How the neck joins the body of a guitar has a major impact on its sound.
Traditionally, guitars were built with glued, set-in necks similarly to other stringed instruments such as the violin. The neck was carefully fitted to a pocket in the guitar body—a process calling for considerable time and skill. In the early 1950s, seeking simpler production and a more easily repaired and adjusted neck, Fender began producing solidbody electric guitars with bolt-on maple necks that were, as the name suggests, bolted to the body.
As guitarists soon found, guitars and basses with bolt-on necks were very distinct in how they sounded and played. Let’s take a look at some of the characteristics of the two types.
These Gibson Custom Les Pauls have traditionally glued-in, set mahogany necks.
The two most common methods used in set guitar necks are the mortise and tenon joint and the dovetail joint. These fastening techniques have been around for more than a thousand years, providing a strong, tight-fitting neck joint.
Even if you’ve never taken a guitar apart, you already know what a mortise and tenon joint looks like. They’re commonly used to join wood fence rails with their posts. The mortise is the square pocket that accepts the tenon or tongue of the fence rail. The tenon is made slightly smaller than the rail itself, creating a snug fit.
Dovetail joints are often used to join the sides of a drawer to the drawer front. They consist of a fan-shaped pin which slides into a tail recess. The dovetail joint is prized for its tensile strength and resistance to being pulled apart.
The two most common joints used on set-neck guitars.
Gibson uses set necks on nearly every guitar the company builds. Thanks to better transfer of resonance between the neck and body, these guitars tend to produce a warmer, fatter tone than those with bolt-on necks. Set necks are great for warm jazz tones and beefy rhythm guitar.
It thus makes sense that these guitars would pair well with humbuckers that share the tendency to produce warmer, rounder tones. Humbucker-equipped Les Pauls and hollow/semi-hollow guitars such as the ES-335 and ES-175 produce that fatter sound many guitarists prefer.
Set necks are generally made of mahogany but can also be carved from maple. It’s fairly rare to find an unfinished set neck. The Gibson Custom Historic Les Paul reissues at Musician’s Friend Private Reserve have a long neck tenon secured with hide glue for even greater vibration transfer from neck to body. Other popular set-neck guitars come from brands such as PRS, Gretsch and Rickenbacker.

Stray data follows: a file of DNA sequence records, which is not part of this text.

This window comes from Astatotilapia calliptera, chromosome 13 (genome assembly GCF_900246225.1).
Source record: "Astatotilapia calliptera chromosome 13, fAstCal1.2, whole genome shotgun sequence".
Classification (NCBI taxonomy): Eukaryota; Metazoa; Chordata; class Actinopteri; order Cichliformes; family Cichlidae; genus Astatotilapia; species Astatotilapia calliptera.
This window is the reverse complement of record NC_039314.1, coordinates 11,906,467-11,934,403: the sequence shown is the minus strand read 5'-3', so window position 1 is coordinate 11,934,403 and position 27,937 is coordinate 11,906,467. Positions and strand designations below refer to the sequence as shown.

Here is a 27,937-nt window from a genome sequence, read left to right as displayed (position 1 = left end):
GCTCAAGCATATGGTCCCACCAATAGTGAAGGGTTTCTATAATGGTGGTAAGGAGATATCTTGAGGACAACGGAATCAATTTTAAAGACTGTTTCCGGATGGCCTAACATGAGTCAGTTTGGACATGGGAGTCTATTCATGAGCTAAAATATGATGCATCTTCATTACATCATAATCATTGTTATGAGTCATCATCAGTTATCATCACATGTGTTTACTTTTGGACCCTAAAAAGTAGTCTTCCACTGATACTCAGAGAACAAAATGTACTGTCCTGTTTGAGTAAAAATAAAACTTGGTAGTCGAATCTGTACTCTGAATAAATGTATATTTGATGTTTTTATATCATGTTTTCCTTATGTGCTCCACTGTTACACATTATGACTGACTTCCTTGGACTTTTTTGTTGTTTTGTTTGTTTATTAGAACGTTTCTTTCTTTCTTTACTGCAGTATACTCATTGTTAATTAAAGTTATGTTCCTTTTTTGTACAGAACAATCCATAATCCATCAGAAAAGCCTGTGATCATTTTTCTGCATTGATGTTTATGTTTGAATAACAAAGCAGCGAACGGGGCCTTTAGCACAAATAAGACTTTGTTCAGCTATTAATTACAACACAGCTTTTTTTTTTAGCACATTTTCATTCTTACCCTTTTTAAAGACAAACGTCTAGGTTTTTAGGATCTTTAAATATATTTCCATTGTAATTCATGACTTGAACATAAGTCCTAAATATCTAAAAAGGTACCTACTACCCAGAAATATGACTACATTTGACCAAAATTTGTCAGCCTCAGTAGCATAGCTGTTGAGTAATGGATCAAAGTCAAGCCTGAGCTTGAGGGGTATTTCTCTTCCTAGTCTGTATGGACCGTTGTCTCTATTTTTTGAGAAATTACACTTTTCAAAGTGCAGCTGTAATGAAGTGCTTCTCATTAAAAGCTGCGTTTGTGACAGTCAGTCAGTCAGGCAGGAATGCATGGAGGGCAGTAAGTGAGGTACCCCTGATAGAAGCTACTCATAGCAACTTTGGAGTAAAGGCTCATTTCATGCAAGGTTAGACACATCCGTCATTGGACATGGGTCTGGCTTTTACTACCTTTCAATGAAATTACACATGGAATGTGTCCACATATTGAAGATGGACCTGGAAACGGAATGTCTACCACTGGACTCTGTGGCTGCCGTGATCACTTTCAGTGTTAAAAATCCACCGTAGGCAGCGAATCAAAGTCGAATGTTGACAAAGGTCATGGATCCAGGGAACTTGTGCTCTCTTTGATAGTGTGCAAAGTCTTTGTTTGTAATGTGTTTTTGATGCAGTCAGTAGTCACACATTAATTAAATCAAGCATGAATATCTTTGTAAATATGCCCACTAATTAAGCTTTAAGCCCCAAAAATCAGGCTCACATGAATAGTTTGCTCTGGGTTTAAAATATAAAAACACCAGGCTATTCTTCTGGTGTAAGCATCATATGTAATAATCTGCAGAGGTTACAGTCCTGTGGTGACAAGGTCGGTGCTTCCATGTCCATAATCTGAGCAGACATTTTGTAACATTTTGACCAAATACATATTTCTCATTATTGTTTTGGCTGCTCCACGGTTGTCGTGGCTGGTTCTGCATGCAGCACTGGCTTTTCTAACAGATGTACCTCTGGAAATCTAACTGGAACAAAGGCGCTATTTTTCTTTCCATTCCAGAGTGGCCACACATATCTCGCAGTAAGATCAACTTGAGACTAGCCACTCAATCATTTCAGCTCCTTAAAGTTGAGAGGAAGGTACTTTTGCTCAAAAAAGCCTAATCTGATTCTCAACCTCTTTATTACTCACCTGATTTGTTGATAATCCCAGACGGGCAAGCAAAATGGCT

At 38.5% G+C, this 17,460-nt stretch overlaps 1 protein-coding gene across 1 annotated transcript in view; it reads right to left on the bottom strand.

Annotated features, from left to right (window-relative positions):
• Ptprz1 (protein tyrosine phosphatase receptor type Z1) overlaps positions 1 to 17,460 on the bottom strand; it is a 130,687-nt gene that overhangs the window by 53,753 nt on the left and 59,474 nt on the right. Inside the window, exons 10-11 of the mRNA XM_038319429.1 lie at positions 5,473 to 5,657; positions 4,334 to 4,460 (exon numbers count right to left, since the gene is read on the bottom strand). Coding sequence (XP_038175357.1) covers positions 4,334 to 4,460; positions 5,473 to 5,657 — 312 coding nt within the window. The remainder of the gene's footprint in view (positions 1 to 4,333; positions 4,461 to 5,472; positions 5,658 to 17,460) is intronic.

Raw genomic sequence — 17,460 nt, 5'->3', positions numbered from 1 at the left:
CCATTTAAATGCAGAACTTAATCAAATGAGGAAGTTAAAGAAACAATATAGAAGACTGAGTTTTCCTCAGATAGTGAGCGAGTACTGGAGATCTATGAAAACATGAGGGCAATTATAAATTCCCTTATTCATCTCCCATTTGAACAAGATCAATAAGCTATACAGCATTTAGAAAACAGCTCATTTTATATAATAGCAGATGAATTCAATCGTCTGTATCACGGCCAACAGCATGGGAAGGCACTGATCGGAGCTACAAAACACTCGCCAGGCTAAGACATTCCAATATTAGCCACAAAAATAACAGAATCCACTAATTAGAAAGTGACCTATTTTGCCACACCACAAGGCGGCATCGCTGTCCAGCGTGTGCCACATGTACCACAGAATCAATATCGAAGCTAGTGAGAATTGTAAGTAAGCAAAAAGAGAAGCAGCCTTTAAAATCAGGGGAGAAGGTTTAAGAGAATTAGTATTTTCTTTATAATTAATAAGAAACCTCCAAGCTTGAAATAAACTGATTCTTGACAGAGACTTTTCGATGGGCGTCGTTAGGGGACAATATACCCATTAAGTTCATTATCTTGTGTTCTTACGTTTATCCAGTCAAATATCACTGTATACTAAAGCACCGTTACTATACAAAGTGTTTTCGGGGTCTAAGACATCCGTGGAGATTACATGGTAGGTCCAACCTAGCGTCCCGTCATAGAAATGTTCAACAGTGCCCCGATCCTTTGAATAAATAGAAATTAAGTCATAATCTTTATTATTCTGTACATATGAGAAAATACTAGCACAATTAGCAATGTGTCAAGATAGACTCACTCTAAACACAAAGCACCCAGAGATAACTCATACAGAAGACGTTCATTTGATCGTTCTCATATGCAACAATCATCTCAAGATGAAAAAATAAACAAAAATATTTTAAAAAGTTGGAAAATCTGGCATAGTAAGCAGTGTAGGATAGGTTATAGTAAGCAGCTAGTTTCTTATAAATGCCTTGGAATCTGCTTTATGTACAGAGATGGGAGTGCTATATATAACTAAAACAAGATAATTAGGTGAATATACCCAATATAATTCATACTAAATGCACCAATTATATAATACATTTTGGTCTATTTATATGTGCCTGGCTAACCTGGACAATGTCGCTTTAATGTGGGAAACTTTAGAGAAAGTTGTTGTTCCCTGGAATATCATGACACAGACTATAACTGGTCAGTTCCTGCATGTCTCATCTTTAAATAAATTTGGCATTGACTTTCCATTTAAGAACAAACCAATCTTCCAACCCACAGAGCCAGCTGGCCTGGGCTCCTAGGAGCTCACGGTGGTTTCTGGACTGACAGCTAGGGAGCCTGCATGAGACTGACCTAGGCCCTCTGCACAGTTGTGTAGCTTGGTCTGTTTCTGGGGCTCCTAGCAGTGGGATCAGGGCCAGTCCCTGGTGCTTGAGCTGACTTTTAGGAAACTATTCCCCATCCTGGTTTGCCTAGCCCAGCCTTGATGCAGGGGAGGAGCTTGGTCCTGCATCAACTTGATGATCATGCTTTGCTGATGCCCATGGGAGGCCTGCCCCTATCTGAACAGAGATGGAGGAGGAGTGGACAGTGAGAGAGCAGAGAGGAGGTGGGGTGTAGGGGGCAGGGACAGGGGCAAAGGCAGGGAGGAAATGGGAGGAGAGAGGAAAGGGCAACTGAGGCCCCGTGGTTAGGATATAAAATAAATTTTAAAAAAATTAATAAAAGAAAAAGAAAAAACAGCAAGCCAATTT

A closeup look at the set neck on a Gibson guitar.
Fender Custom Shop Strats and Teles with their bolt-on maple necks.
Fender introduced the first widely available electric solid body guitar with a bolt on neck in 1950. The Broadcaster, which would soon be renamed the Telecaster, had more in common with the Hawaiian lap steels the company was then making than the acoustic guitars of the day.
Bolt-on guitar neck construction consists of a rectangular neck heel which fits into the neck pocket of the body. The two pieces are usually joined together by four screws and a metal neck plate. A good, tight-fitting neck pocket is essential to getting the best tone possible. Over-tightening the neck screws will not increase sustain and can actually produce finish cracks around the neck pocket. These cracks are somewhat common and don’t affect the tone or stability of your guitar.
Most bolt-on necks are made of maple and produce a brighter sound with more attack than a set neck. It makes sense that this neck joint would pair nicely with the single-coil pickups used on Stratocasters and Telecasters, given their their inherently bright sound.
Being able to swap out necks or readily replace a broken one is a decided advantage where bolt-on necks are concerned. It’s also more common to see unfinished or satin-finished necks on bolt-on models.
Other guitar companies that use bolt-on construction include Ibanez, ESP, Music Man and Jackson. (ESP and Jackson also offer neck-thru body instruments—a design in which the neck extends through the body, which is composed two “wings” glued to the neck).
Bolt-on guitars are excellent for styles that require a bright, twangy tone full of attack, such as country, blues and funky rhythms. Adding a humbucker to a bolt-on guitar, which became popular in the 1980s, takes the edge off bolt-on brightness, resulting in a great rhythm and lead guitar.
Music Man guitars have a 5-bolt neck plate that’s rounded for comfort. This one has a nicely oil-finished flame maple neck.
Which neck construction is right for you and your music? There’s probably no single answer; there are going to be times when you’ll want the sound of both. Set or bolt-on neck, both are fun to play and create a strong bond between neck and body.
Until next time keep playing!
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Visit www.privatereserveguitars.com or contact Derek White directly at 866-926-1923. He can get you the absolute lowest price on your dream guitar. Connect with Private Reserve Guitars on Facebook and Instagram.
Brian Baggett is Video Presenter for Musician’s Friend Private Reserve Guitars. He curates the Private Reserve guitar collection on video, visits guitar factories and works closely with luthiers and signature artists to gain insight into the greatest guitars being built today. He is also a professional guitarist playing several nights a week in the legendary Kansas City jazz scene. A former jazz guitar professor, Brian continues to teach and has a book and DVD titled Keys To Unlocking the Fretboard. Find Brian on Facebook and twitter.